The amount spent on health care per capita varies from state to state. CMS conducted a study to determine the per capita spending in each state as a base-line to see how per capita spending changes after implementation of the Patient Protection and Affordable Care Act (PPACA) (P.L. 111-148). The study found that wealthy, elderly, women living in areas of the country with a high population density tend to spend the most on health care.
The national average per capita spending on health care in 2009 was $6,815. Per capita spending on health care increased 82 percent increase during the ten years from 1999 when the per capita spending on health care was $3,782. Personal health care spending includes the total amount spent to treat individuals with specific medical conditions, but excludes expenditures resulting from government administration, net costs of health insurance, government public health activity, non-commercial research, and investment in structures and equipment.
CMS reports that Massachusetts, Alaska, Connecticut, Maine, Delaware, New York, Rhode Island, New Hampshire, North Dakota, and Pennsylvania had the highest rate of per capita spending on health care ranging from 17 to 29 percent above the national average. Utah, Arizona, Georgia, Idaho, Nevada, Texas, Colorado, Arkansas, California and Alabam ahad the lowest per capita spending on personal health care ranging from 8 to 26 percent below the national average.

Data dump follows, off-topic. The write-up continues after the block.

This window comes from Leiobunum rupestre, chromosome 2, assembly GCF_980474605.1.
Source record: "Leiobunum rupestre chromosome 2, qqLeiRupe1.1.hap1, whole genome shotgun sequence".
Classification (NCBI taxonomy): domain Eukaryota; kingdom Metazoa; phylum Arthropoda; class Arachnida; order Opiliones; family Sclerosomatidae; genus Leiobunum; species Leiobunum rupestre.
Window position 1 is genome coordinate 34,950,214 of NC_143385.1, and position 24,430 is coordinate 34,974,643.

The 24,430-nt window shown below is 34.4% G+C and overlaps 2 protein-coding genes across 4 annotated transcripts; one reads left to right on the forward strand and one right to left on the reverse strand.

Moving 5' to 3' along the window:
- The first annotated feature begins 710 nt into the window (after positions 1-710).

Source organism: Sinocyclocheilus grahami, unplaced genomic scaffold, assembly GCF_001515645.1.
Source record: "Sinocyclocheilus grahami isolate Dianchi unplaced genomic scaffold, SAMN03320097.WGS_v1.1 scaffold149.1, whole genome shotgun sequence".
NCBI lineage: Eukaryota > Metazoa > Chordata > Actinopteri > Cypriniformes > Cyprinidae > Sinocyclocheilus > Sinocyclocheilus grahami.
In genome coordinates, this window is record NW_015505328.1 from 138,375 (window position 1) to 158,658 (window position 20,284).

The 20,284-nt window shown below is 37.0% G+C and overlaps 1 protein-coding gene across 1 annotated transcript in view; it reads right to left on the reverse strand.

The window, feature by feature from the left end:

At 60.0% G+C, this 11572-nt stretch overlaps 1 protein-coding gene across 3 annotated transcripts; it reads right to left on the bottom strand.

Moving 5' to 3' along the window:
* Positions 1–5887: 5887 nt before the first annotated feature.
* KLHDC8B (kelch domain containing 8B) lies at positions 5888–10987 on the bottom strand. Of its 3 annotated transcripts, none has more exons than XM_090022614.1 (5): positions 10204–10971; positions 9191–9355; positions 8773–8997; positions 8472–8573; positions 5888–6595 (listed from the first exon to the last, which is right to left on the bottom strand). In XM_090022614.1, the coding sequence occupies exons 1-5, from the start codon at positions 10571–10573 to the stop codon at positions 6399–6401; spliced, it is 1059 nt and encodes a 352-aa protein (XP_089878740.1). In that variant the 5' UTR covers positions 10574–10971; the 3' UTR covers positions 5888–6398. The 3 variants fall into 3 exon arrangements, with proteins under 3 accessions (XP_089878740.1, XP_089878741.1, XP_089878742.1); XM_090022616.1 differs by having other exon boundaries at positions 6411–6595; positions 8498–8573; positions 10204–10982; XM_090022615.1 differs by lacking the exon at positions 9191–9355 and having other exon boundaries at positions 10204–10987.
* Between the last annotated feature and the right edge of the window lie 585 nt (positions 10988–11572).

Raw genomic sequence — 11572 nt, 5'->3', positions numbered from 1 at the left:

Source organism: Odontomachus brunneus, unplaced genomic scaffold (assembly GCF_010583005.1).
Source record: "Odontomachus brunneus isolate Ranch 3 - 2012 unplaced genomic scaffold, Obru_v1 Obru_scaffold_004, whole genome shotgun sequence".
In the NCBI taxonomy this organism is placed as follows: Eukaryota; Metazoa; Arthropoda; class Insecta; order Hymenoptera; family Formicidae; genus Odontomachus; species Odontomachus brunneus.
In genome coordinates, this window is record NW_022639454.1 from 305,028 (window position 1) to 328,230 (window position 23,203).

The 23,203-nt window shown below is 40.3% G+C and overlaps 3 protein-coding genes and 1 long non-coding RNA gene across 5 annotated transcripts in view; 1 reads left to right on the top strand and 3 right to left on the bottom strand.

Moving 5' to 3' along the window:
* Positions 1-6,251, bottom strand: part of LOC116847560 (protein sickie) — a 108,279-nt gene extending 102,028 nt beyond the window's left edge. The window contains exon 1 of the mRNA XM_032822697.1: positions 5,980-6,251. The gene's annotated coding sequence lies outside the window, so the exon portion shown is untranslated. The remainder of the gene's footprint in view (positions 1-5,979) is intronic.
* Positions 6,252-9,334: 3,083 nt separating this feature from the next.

Income, Gender and Age Factors in Health Care Spending
Income has a positive relationship to personal health care spending. Individuals with more money seem to spend more on health care. Eight of the top 10 states in personal health care spending are also in the top third of states with individuals with the highest average income, and six of the bottom 10 states in personal health care spending were in the lower third of average annual income. Additionally, eight of the 10 lowest per capita spending on health care states were in the top third of states with high rates of uninsured.
More importantly states with a higher than average per capita spending on personal health care had a higher percentage of women aged 20 to 44, the age group of women who spend 73 percent more health care than their male counterparts. Furthermore, the share of the population who are elderly in these states averaged 14.0 percent in 2009, compared to 11.2 percent for the 10 states with the lowest spending.
These factors are also reflected in Medicare and Medicaid spending per capita. Elderly women spend more than their male counterparts on health care. The study found that nine of the 14 states with higher than average per enrollee Medicare spending had a share of female enrollees higher than the national average.
The national average of Medicare personal health care spending per enrollee was heavily influenced by a small group of states with higher-than-average spending per enrollee. Just fourteen states had per enrollee Medicare spending levels greater than the national average in 2009 while 36 states had Medicare spending per enrollee below the national average. The states with higher than average Medicare spending tended to be in the Eastern United States in areas with higher population densities and the states with lower than average Medicare spending per enrollee tended to be less densely populates areas with younger populations and lower ratios of physicians and specialists as a proportion of the population.